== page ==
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This means you can enjoy the pain relief of the THC while easing the psychological effects of getting high.

The CBD will also work to ease pain, and the combination will help you get better sleep. In all, taking CBD and THC won’t treat the underlying cause of fibromyalgia, but it can make it a bit easier to treat the symptoms and develop a healthier lifestyle with better sleep and less anxiety.

Additionally, if fibromyalgia turns out to be the result of endocannabinoid deficiencies, CBD and THC may ultimately be the best form of treatment for this condition. However, research on this is still in development.

People with fibromyalgia substituting CBD for opioids to manage pain

The results of a study led by Research Investigator Kevin Boehnke, Ph.D., have been published in The Journal of Pain.

Kevin Boehnke, Ph.D., and his team surveyed people with fibromyalgia about their use of CBD for chronic pain.

Fibromyalgia is one of many chronic pain conditions that remains stubbornly difficult to treat.

As the ravages of the opioid epidemic lead many to avoid these powerful painkillers, a significant number of people with fibromyalgia are finding an effective replacement in CBD-containing products, finds a new Michigan Medicine study.

CBD, short for cannabidiol, is the second most common cannabinoid in the cannabis plant, and has been marketed for everything from mood stabilization to pain relief, without the intoxicating effects produced by the most common cannabinoid, THC. THC, which stands for delta-9-tetrahydrocannabinol, is the ingredient in marijuana that causes people to feel high.

The cannabis industry has exploded, aided by the legalization of medical and recreational marijuana in states around the United States and the removal of hemp-derived CBD from Schedule 1 status—reserved for drugs with no currently accepted medical use and a high potential for abuse—at the federal level.

Previous research shows that some people substitute medical cannabis (often with high concentrations of THC) for opioids and other pain medications, reporting that cannabis provides better pain relief and fewer side effects. However, there is far less data on CBD use.

“CBD is less harmful than THC, as it is non-intoxicating and has less potential for abuse,” said Kevin Boehnke, Ph.D., a research investigator in the Department of Anesthesiology and the Chronic Pain and Fatigue Research Center. “If people can find the same relief without THC’s side effects, CBD may represent a useful harm reduction strategy.”

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Boehnke and his team surveyed people with fibromyalgia about their use of CBD for treatment of chronic pain.

“Fibromyalgia is not easy to treat, often involving several medications with significant side effects and modest benefits,” Boehnke explained. “Further, many alternative therapies, like acupuncture and massage, are not covered by insurance.”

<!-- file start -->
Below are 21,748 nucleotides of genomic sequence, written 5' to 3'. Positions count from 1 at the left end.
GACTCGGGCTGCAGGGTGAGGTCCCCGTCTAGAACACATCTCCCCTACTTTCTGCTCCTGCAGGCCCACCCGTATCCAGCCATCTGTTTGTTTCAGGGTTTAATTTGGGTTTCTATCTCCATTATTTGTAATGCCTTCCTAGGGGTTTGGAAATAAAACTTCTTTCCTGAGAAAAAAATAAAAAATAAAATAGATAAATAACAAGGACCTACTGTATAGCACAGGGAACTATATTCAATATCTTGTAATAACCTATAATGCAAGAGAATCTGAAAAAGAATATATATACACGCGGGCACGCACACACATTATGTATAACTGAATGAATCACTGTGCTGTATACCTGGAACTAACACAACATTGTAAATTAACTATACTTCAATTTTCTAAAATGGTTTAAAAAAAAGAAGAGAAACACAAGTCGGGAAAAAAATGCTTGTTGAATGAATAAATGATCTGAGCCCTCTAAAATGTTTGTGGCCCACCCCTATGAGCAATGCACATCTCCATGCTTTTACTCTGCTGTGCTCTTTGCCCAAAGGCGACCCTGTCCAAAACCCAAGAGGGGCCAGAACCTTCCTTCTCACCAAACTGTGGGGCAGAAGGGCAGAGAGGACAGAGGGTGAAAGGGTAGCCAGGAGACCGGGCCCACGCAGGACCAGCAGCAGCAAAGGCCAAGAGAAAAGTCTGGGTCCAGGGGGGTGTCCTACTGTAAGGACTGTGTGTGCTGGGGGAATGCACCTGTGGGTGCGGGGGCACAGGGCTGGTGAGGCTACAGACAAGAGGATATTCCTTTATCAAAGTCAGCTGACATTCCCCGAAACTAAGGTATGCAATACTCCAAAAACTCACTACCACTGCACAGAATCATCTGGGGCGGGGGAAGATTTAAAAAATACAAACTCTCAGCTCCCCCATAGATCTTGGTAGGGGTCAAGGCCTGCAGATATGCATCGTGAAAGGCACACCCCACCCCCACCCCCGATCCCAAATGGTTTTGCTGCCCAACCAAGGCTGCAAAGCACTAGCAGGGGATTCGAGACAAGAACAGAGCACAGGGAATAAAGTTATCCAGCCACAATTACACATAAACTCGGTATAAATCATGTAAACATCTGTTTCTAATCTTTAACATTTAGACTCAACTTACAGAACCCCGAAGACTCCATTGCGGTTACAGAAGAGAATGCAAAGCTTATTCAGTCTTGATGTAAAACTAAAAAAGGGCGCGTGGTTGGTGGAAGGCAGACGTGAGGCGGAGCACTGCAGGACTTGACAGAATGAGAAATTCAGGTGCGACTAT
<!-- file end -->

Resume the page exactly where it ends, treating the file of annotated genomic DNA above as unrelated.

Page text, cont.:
For this study, the team focused on 878 people with fibromyalgia who said they used CBD to get more insight into how they used CBD products.

The U-M team found that more than 70% of people with fibromyalgia who used CBD substituted CBD for opioids or other pain medications. Of these participants, many reported that they either decreased use or stopped taking opioids and other pain medications as a result.

“I was not expecting that level of substitution,” said Boehnke, noting that the rate is quite similar to the substitution rate reported in the medical cannabis literature. People who said they used CBD products that also contained THC had higher odds of substitution and reported greater symptom relief.

Yet the finding that products containing only CBD also provided pain relief and were substituted for pain medications is promising and merits future study, noted Boehnke.

The team noted that much of the widespread use of CBD is occurring without physician guidance and in the absence of relevant clinical trials. “Even with that lack of evidence, people are using CBD, substituting it for medication and doing so saying it’s less harmful and more effective,” he said.

Boehnke stressed the need for more controlled research into how CBD may provide these benefits, as well as whether these benefits may be due to the placebo effect.

Clinically, opening up lines of discussion around CBD use for chronic pain is imperative, said Boehnke, for medication safety reasons as well as for “enhancing the therapeutic alliance and improving patient care.”

Additional authors include Joel J. Gagnier, Lynne Matallana and David A. Williams.

Paper cited: “Substituting Cannabidiol for Opioids and Pain Medications Among Individuals with Fibromyalgia: A Large Online Survey,” The Journal of Pain. DOI: 10.1016/j.jpain.2021.04.011

By Kelly Malcom – This article first appeared on the Michigan Medicine Lab Blog.